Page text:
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Lily Flowers With White Spots on Leaves

Updated February 21, 2017

Lilies are grown both from bulbs and as water-based plants. Both terrestrial and aquatic lilies produce brightly coloured, attractive flowers that make a distinctive addition to any garden. However, white spots on the leaves of a lily plant indicate a problem that may be fatal to the plant. Identify the cause of the white spots so that the right treatment can be applied to the plant.

Aquatic Leaf Beetle

Water lilies are susceptible to damage from aquatic leaf beetles, which are pests that are drawn to these plants; the beetles may even be present on nursery-bred plants without apparent damage until later in the growing season. One symptom of aquatic leaf beetle damage is the presence of stippling, or white, discoloured spots and flecks on the surface of the leaves. Spray the water lilies with an insecticide and remove severely damaged plants from the garden.

Curl Stripe

Curl stripe is caused by a virus, known as lily symptomless virus. Despite the name, this virus does leave visible marks on the leaves of an Easter lily, in the form of white spots or elongated stripes on the leaves of the flower. Over time, the leaves begin to curl. There is no treatment for lily symptomless virus other than removing and destroying infected plants. Stopping the virus from spreading to healthy plants is important for maintaining the health of the garden.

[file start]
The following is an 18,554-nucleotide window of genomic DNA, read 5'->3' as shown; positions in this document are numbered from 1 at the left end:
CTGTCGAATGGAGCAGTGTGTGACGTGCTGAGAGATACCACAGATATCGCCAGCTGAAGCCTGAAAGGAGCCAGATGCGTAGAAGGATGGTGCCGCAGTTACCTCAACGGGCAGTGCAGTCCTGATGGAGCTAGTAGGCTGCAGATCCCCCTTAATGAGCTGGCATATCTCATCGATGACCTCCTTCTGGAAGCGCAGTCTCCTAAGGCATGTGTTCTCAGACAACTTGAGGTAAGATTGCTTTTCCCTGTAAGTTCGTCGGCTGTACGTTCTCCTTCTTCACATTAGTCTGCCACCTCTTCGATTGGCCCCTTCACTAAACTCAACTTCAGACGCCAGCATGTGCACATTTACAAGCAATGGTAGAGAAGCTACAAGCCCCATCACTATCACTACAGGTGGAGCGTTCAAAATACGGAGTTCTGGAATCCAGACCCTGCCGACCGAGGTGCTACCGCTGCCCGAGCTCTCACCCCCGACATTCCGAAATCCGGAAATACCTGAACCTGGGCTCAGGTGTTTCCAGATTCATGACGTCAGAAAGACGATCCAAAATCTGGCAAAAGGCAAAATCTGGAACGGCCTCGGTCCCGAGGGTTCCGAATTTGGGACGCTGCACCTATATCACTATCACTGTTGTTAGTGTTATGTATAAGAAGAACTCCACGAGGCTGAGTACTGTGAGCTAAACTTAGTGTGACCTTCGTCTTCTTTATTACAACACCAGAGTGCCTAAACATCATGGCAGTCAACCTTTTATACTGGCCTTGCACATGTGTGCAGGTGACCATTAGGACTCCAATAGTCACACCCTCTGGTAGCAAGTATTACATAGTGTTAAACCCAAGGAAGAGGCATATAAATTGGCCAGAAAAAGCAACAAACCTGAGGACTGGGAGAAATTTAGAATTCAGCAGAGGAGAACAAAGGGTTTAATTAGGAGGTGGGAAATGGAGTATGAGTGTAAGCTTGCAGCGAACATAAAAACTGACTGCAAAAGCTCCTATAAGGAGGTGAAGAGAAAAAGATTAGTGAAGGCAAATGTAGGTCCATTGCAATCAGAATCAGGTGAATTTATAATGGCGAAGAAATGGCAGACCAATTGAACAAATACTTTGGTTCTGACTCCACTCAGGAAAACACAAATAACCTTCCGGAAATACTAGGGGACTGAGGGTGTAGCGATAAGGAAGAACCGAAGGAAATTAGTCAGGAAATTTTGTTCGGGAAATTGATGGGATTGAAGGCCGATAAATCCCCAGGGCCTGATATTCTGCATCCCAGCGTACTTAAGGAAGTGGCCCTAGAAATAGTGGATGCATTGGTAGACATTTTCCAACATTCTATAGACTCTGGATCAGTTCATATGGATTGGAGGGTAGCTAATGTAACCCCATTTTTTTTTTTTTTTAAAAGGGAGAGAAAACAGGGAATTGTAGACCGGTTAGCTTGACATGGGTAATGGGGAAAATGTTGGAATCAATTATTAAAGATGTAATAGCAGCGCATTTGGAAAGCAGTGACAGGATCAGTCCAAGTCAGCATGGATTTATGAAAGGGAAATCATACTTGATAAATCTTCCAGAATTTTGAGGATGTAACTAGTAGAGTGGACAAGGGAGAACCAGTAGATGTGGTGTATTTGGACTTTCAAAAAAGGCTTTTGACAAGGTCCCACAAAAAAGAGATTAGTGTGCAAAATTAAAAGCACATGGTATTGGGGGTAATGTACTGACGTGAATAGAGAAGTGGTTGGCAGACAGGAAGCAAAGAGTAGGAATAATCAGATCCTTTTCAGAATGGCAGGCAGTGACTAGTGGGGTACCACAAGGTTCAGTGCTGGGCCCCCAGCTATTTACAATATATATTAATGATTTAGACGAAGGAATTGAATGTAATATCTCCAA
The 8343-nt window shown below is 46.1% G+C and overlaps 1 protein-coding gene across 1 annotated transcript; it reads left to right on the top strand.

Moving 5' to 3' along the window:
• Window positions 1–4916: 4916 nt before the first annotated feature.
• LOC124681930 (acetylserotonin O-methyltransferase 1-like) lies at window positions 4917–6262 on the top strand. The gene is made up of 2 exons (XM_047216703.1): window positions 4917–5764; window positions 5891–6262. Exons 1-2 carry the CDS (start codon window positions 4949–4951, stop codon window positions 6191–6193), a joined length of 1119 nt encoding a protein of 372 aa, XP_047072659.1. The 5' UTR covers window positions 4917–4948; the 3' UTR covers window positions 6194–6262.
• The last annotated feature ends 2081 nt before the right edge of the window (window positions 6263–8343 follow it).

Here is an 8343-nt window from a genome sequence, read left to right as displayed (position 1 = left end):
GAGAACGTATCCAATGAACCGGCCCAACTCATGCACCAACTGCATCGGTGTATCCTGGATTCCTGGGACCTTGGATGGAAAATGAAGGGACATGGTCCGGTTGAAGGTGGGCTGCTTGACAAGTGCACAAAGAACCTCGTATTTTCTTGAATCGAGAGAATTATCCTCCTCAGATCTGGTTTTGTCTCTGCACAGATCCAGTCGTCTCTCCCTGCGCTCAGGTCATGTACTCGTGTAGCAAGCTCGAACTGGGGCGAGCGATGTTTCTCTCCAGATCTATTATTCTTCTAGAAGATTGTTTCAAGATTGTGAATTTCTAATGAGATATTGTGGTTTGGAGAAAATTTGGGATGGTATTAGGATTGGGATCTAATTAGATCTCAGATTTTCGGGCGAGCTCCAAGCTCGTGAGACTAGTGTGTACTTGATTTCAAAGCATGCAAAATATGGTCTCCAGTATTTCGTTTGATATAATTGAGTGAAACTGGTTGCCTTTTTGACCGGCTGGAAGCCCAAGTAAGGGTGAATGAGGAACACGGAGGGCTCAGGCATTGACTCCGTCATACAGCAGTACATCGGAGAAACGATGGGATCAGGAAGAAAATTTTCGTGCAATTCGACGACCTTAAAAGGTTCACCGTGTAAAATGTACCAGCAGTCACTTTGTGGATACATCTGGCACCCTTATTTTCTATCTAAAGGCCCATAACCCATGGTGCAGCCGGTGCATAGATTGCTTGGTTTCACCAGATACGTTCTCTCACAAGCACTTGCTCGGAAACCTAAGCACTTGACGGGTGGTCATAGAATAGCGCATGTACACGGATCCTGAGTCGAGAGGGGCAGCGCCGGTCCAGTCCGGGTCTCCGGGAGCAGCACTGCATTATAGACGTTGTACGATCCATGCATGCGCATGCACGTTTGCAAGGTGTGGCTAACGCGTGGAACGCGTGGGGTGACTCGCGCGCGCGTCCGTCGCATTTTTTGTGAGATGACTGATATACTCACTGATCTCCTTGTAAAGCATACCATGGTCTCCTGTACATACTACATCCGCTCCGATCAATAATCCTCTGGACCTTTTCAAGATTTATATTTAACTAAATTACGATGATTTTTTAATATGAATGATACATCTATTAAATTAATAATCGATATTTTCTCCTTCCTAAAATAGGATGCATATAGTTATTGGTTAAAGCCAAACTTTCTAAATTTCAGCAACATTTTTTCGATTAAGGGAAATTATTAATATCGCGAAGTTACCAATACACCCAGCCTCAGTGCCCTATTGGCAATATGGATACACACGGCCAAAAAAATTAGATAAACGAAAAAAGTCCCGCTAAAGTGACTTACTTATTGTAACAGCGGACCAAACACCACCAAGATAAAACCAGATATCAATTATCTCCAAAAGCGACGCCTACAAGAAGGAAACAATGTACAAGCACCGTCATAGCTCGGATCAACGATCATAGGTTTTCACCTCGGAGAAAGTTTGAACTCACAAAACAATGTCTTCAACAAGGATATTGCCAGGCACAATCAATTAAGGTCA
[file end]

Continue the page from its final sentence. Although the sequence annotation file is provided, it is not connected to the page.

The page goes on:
Cucumber Mosaic Virus

Easter lilies are also susceptible to damage from cucumber mosaic virus, a disease that affects numerous plants. Overall stunting of growth, including the flowers themselves, is symptomatic of cucumber mosaic virus, as is the presence of small white flecks or spots on the leaves. As with lily symptomless virus, there is no chemical control for cucumber mosaic virus. Remove and destroy Easter lilies that show signs of infection to protect the health of the remaining lily plants.

Botrytis Blight

Botrytis blight is a fungal disease that affects lilies grown from bulbs. It starts at the lower leaves, causing orange or brownish spots to form at the edges of leaves. As the disease progresses, the spots grow and merge, developing white or grey mould spots, which produce spores that spread the disease further. Remove severely affected leaves from the lily and apply a fungicide to the garden to help control the disease and stop it from infecting healthy plants.

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About the Author

Bailey Shoemaker Richards is a writer from Ohio. She has contributed to numerous online and print publications, including "The North Central Review." Shoemaker Richards also edits for several independent literary journals and the Pink Fish Press publishing company. She holds a Bachelor of Arts in creative writing from Ohio University.